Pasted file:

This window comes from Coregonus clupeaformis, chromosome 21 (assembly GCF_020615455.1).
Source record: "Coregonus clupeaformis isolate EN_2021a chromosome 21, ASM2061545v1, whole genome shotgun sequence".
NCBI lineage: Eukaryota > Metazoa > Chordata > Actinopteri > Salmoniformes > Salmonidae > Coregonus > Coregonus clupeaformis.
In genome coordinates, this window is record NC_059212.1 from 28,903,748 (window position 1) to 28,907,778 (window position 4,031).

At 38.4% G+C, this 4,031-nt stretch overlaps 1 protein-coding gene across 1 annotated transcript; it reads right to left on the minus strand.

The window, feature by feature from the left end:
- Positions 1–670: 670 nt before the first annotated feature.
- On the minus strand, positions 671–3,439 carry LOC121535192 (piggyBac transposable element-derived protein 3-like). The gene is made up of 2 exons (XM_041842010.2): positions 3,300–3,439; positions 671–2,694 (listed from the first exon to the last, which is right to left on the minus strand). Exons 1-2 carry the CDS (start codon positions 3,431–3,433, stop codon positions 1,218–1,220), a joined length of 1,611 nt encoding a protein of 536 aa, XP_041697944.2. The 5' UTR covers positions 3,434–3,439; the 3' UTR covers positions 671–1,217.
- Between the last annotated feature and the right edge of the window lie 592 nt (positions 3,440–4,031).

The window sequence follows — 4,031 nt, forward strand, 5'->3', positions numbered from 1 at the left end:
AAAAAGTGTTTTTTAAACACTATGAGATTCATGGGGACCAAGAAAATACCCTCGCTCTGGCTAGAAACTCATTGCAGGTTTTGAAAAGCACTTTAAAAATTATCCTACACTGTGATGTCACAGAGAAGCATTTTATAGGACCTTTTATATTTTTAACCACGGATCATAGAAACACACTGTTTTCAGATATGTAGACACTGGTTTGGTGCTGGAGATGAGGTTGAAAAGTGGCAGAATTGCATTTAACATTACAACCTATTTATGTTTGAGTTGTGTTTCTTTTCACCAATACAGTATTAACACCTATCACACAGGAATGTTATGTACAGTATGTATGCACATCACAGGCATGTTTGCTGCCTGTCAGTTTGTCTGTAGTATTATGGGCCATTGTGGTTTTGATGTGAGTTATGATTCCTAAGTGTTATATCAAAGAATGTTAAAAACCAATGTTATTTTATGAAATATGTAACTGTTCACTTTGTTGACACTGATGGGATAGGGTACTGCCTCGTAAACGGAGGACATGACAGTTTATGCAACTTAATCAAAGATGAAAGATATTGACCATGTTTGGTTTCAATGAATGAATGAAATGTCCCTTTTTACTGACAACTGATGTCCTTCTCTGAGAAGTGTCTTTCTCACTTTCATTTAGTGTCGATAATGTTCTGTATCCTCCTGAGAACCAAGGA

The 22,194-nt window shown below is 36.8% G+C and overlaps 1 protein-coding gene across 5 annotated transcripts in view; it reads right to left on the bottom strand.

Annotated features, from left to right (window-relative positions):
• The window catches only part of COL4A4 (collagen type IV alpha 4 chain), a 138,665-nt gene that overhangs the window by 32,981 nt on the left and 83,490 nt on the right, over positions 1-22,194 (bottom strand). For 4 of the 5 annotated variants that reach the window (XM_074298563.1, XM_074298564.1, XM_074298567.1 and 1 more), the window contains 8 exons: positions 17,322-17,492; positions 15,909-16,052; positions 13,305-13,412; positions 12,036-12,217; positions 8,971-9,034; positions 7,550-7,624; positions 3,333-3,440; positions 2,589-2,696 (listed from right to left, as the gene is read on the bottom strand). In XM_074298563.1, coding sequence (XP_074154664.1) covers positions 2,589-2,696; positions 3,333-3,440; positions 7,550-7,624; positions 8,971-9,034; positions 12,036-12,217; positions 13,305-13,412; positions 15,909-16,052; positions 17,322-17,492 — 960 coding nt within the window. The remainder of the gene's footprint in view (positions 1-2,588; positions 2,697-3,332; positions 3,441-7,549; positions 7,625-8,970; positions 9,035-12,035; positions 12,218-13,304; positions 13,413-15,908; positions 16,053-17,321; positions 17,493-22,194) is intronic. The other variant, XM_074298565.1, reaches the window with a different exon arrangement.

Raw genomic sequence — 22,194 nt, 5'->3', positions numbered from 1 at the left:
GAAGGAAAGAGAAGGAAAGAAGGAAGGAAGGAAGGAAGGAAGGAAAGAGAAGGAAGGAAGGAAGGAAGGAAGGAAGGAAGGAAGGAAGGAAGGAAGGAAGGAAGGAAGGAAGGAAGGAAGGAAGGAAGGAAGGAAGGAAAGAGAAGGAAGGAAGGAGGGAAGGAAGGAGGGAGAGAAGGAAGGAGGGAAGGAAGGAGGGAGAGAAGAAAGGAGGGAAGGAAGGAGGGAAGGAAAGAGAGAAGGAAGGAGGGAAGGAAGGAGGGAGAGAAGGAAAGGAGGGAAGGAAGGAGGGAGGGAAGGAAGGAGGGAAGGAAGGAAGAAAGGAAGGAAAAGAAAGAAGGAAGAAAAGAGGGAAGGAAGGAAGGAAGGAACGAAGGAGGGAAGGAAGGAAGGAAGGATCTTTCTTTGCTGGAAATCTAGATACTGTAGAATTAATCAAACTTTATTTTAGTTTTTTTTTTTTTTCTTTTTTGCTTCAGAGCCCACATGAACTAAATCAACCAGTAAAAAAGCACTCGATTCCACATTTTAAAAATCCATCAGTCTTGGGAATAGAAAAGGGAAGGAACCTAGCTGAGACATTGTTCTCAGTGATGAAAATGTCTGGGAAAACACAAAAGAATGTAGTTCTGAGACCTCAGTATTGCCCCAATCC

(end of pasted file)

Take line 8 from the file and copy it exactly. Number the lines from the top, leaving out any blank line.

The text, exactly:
- On the minus strand, positions 671–3,439 carry LOC121535192 (piggyBac transposable element-derived protein 3-like). The gene is made up of 2 exons (XM_041842010.2): positions 3,300–3,439; positions 671–2,694 (listed from the first exon to the last, which is right to left on the minus strand). Exons 1-2 carry the CDS (start codon positions 3,431–3,433, stop codon positions 1,218–1,220), a joined length of 1,611 nt encoding a protein of 536 aa, XP_041697944.2. The 5' UTR covers positions 3,434–3,439; the 3' UTR covers positions 671–1,217.